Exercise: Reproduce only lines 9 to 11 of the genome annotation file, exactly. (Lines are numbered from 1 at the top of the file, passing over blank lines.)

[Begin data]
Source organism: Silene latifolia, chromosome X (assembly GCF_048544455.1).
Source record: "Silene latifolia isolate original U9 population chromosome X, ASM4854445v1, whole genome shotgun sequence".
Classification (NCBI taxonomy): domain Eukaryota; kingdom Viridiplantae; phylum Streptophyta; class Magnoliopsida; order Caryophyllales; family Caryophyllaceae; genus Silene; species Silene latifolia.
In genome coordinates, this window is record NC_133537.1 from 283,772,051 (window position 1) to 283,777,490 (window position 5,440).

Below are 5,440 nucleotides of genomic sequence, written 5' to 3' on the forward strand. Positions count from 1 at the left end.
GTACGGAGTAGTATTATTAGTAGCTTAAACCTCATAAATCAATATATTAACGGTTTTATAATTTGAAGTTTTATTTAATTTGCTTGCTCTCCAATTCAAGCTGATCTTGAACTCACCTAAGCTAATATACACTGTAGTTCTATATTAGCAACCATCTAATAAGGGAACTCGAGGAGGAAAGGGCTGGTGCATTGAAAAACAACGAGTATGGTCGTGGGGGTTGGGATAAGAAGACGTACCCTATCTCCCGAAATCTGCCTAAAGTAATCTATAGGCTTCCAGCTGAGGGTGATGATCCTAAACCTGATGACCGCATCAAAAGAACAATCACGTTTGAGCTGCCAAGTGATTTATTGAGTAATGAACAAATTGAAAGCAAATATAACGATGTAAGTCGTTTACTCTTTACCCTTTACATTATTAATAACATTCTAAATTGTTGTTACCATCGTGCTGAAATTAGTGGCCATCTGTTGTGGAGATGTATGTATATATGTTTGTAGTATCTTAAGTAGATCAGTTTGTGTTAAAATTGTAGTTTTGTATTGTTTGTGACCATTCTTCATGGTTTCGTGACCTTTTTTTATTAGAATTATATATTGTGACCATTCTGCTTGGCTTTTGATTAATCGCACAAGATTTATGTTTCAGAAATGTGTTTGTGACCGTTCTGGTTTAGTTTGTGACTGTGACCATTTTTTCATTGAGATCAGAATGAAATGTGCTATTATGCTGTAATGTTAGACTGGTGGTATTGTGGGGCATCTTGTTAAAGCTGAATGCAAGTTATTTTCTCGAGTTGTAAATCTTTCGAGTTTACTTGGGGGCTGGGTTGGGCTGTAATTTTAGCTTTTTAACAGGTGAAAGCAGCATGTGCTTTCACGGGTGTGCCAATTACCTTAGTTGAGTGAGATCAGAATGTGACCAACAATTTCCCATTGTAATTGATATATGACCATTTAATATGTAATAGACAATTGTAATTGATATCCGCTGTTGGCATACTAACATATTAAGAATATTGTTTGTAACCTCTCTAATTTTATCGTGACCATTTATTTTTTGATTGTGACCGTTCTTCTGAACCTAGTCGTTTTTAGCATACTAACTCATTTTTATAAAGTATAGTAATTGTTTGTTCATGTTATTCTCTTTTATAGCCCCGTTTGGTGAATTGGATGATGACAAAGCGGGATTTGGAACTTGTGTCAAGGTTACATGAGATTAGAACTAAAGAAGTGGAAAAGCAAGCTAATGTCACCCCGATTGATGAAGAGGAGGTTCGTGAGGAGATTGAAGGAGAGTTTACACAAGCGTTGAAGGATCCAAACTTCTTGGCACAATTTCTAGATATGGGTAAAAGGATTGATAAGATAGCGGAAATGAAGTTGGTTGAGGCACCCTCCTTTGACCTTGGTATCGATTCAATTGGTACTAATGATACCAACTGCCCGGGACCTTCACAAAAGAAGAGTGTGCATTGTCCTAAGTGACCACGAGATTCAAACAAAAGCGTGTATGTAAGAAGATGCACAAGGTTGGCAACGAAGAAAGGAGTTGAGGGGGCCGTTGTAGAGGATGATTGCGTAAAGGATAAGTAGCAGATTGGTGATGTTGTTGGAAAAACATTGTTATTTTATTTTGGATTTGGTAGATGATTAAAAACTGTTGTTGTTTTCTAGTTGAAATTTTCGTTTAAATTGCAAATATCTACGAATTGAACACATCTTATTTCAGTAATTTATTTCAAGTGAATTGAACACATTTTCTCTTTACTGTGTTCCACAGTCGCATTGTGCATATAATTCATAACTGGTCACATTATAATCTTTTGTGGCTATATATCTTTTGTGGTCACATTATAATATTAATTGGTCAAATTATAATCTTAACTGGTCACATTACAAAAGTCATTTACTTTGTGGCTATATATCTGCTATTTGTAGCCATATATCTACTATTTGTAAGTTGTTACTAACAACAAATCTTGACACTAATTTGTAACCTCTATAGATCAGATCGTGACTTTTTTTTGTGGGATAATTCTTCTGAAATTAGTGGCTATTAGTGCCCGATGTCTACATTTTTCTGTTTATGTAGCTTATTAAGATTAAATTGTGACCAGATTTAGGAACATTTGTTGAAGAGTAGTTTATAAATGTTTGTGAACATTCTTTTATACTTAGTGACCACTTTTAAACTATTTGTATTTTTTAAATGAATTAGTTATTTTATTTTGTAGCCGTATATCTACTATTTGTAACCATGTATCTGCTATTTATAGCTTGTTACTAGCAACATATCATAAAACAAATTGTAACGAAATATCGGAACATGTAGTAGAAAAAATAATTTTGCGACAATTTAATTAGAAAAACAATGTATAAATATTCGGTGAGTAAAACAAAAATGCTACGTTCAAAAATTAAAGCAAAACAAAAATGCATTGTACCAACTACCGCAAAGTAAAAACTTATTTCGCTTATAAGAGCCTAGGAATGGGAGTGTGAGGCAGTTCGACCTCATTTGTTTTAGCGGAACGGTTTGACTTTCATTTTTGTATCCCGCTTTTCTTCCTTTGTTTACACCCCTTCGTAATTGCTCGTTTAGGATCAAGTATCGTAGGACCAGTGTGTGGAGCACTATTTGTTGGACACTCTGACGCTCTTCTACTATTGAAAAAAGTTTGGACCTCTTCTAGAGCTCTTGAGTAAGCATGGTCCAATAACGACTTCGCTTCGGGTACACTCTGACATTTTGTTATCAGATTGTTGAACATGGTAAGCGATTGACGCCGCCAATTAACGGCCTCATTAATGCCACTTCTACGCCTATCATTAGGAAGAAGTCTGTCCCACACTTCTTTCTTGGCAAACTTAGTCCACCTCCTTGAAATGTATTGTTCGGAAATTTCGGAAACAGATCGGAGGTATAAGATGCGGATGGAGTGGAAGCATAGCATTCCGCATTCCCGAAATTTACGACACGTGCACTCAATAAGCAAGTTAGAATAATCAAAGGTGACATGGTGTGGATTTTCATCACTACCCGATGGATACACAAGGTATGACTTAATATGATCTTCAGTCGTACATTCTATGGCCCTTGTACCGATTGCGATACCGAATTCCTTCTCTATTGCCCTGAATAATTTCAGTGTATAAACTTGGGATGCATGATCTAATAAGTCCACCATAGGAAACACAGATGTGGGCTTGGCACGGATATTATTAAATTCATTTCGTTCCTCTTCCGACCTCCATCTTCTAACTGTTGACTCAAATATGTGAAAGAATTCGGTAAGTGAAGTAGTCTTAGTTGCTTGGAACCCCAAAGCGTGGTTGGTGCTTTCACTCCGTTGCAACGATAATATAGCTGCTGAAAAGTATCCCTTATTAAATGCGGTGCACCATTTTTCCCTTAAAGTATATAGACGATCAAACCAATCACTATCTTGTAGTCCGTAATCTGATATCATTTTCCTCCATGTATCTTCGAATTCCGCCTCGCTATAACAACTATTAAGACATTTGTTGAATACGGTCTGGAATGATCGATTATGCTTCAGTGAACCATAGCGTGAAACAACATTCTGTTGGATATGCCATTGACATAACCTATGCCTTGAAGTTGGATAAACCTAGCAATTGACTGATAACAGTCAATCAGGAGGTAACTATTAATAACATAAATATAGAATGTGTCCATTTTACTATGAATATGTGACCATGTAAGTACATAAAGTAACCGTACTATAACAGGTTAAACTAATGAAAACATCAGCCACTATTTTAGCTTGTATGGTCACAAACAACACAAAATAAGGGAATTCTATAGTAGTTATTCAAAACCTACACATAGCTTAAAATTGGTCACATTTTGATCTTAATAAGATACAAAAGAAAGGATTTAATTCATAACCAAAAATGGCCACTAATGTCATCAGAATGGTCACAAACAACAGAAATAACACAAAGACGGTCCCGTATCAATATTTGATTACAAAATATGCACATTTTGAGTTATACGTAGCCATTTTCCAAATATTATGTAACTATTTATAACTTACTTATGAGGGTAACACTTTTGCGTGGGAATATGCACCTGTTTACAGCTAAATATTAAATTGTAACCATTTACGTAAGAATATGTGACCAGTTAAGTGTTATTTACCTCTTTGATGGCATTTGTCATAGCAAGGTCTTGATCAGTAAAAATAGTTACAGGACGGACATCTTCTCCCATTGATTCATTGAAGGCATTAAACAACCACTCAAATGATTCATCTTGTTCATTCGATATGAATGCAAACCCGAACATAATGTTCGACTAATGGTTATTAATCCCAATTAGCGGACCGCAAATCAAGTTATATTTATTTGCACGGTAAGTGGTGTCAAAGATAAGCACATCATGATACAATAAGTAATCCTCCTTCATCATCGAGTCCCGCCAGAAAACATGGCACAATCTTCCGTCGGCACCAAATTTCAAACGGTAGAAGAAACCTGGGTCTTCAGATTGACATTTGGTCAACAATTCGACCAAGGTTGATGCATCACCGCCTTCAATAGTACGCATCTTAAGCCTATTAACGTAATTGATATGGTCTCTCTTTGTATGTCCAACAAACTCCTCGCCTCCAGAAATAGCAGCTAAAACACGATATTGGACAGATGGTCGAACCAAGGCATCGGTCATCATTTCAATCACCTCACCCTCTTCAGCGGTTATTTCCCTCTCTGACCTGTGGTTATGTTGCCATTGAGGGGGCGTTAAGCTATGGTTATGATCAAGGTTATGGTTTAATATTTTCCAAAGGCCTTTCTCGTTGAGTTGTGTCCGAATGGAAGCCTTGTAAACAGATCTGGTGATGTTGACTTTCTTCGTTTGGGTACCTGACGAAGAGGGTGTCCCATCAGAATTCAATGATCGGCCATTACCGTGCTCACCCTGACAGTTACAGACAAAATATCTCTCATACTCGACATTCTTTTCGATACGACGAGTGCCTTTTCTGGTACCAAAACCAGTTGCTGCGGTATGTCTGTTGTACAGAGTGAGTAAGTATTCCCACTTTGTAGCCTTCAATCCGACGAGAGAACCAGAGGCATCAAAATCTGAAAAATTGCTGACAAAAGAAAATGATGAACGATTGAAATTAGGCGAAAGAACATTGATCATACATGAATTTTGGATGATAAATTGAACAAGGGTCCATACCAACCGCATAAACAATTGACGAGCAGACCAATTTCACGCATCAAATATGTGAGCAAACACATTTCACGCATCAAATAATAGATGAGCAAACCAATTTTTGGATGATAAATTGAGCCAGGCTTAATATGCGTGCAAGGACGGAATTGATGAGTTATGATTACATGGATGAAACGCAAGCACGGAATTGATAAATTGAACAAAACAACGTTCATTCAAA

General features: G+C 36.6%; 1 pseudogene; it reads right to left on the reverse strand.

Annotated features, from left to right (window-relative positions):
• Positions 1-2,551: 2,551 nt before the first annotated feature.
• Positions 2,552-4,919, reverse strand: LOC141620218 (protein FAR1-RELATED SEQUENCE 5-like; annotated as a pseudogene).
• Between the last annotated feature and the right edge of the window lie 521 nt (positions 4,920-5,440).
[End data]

• Positions 1-2,551: 2,551 nt before the first annotated feature.
• Positions 2,552-4,919, reverse strand: LOC141620218 (protein FAR1-RELATED SEQUENCE 5-like; annotated as a pseudogene).
• Between the last annotated feature and the right edge of the window lie 521 nt (positions 4,920-5,440).